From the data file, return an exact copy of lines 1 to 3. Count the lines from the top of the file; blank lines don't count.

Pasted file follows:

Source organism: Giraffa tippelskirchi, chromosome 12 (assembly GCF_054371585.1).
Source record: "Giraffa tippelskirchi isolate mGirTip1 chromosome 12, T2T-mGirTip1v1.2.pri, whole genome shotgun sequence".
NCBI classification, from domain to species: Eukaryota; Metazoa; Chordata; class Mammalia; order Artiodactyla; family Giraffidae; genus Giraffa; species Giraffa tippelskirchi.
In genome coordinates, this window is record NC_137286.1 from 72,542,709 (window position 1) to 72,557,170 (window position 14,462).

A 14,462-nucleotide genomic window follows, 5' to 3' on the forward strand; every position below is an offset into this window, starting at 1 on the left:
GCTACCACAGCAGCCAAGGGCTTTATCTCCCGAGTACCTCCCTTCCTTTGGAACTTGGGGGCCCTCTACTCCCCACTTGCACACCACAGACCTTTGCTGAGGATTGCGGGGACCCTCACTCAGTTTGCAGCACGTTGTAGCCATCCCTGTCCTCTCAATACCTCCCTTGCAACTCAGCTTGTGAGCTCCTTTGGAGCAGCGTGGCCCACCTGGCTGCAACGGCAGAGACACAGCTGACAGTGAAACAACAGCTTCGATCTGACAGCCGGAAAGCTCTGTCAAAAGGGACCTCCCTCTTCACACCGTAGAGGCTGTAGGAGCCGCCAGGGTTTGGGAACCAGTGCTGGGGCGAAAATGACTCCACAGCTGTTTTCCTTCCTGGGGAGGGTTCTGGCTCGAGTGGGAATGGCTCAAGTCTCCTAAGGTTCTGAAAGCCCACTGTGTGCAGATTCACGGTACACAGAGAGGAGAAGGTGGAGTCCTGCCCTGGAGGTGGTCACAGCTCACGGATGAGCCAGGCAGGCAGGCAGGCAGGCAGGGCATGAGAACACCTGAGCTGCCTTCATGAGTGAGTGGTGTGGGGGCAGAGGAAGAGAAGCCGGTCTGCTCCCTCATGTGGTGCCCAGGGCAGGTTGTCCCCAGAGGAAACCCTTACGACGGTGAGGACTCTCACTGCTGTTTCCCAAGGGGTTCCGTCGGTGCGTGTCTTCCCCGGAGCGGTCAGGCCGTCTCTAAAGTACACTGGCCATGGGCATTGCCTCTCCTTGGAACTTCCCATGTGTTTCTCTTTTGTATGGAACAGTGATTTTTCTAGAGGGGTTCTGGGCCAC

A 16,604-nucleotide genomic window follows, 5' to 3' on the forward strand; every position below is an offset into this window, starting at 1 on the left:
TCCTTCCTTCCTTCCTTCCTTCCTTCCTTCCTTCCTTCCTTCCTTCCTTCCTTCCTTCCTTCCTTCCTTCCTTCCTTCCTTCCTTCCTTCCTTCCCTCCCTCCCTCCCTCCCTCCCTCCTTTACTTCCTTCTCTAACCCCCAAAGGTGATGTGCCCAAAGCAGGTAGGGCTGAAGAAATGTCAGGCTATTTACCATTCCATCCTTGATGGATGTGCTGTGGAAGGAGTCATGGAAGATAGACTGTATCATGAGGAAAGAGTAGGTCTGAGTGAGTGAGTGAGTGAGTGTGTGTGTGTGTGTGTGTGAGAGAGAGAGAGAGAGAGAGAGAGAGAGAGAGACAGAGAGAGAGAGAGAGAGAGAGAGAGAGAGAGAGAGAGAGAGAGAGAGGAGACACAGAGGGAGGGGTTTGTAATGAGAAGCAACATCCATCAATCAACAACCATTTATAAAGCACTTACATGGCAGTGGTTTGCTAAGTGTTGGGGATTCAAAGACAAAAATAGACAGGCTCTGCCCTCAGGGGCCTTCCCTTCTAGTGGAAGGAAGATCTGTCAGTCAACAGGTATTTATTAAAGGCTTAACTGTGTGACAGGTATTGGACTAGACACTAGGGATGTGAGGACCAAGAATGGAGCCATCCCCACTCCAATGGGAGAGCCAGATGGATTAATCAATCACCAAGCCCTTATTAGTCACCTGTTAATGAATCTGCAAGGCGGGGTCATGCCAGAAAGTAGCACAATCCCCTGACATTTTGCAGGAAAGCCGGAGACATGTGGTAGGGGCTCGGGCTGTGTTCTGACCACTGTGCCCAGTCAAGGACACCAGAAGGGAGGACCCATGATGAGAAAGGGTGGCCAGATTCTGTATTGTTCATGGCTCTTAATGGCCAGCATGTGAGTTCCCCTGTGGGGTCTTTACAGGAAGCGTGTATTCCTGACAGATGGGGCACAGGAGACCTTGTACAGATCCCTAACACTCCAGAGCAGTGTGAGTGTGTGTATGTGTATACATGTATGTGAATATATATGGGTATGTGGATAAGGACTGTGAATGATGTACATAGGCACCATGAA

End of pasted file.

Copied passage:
Source organism: Giraffa tippelskirchi, chromosome 12 (assembly GCF_054371585.1).
Source record: "Giraffa tippelskirchi isolate mGirTip1 chromosome 12, T2T-mGirTip1v1.2.pri, whole genome shotgun sequence".
NCBI classification, from domain to species: Eukaryota; Metazoa; Chordata; class Mammalia; order Artiodactyla; family Giraffidae; genus Giraffa; species Giraffa tippelskirchi.